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♪ speech back some economic data out this morning. jobless claims. 344,000 people claimed for first-time jobless benefits. of course, this comes ahead of tomorrow's big monthly number from the government. the unemployment rate expected to take down. consumer spending had its largest increase in more than 4.5 years. consumer spending, of course, accounts for more than two thirds of total economic activity here in the u.s. corporate layoffs rising in april. plans to lay off 40,000 people last month. teenagers still want to work? are they lazy?
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that story is coming up. ♪ who are we? we are thinkers. the job jugglers. the up all-nhts. and the ones who turn ideas into action. we've made our passions our life's work. we strive for the moments where we can s, "i did it!" ♪ we are entrepreneurs who started it all... with a signature. legalzoom has helped start over 1 million businesses, turning dreamers into business owners. and we're here to help start yours.
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[ cows moo ] [ sizzling ] more rain... [ thunder rumbles ] ♪ [ male announcer ] when the world moves... futures move first. learn futures from experienced pros with dedicated chats and daily live webinars. and trade with papermoney to test-drive the market. ♪ all on thinkorswim from td ameritrade. stuart: mcdonald's has tried just about everything to get its customers back into the restaurant. they are making over their image. changing the menu. you name it, they are doing it. >> the problem with all of these changes is it means additions to
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the kitchen and it is slowing down the speed of mcdonald's restaurants. many of them are franchises. how do you rate your relationship with the corporation? one-five. you will never guess what they gave. 1.73. very unhappy right now. stuart: you know what, when i go to mcdonald's, i want my food to be fast.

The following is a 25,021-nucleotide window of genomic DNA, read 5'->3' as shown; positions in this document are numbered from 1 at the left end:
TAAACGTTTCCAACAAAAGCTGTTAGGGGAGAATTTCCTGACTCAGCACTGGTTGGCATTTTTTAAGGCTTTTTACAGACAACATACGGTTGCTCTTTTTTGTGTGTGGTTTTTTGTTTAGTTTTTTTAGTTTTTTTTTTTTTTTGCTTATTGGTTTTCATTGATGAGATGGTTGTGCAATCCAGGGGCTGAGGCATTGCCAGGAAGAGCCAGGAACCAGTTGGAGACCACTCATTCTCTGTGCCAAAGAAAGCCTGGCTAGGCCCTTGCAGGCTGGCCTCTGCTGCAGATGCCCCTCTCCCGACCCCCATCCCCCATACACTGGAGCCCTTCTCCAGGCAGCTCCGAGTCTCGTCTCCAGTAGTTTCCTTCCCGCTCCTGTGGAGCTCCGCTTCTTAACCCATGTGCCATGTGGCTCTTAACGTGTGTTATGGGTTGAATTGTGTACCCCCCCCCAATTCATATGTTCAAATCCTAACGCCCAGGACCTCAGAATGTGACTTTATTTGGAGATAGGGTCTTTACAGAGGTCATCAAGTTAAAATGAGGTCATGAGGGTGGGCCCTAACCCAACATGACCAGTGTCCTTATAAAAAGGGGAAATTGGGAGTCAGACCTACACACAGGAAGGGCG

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what is going on, nicole? nicole: he walks very quickly. netflix up 6.5%. there is so much going on with netflix. also, moody's came with some positive comments. try to compete with netflix. the analysts have a hold rating on this stock. stuart: a nice gain. that was a fast move up. thank you, nicole. the number of teenagers with summer jobs has fallen. roughly 72% of teenagers age 16-19, had a job. charles, did you use the word
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lazy as a promotion for this story? are you saying that these kids are lazy? charles: there is a large swath. part of it is the economy and there is no doubt about it. kids think mcdonald's -- you are in tenth grade. you have a seventh grade reading level. mcdonald's is beneath you? it is really interesting. some people blame the culture. the inside and may play video games all day. they have small social circles. stuart: that is a provocative statement to say some portion of this age group is lazy. charles: guess what, we blame the parents for then the kids.
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stuart: yes, we do. we will talk with alan mcnally next. ♪
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stuart: you treat us using hash tag ask pain. charles has the info. charles: very well run regional bank. i think that is one of the reasons it will continue to do well. part of it is where they are. it is called the 24 hour grace period.
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they are doing things like this because they are trying to get people in. they will have better spreads and make more money. i think the stock is still a buy hold. stuart: a few moments ago, you were talking about teams. you use the word lazy. charles: some of it is societal. would you say that things have changed in the last five years?
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>> i think it is the idea of pulling yourself up by the bootstraps. families united. i have worked since i was 12 years old. stuart: how do you change it back again? charles: i will give you a 39% raise for doing the minimum. how about we make an official language? everything we are doing in this country right now, we are arguing over minimum wage. the dna is still there. i do not want to say that all of these kids are lazy.
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there are some great kids out there doing great things. overall, it is a crisis. stuart: yesterday it was reported that the economy grew at an annual rate of 0.1%. charles: you will go out there and check around a little bit. hitting the bricks for a long period of time is not there. sticking it out, i think. again, we have been told, you do not necessarily have two. stuart: what about the influence of youngsters, people coming from central america? mexico and central america. doing yard work. mowing lawns. those jobs used to be held by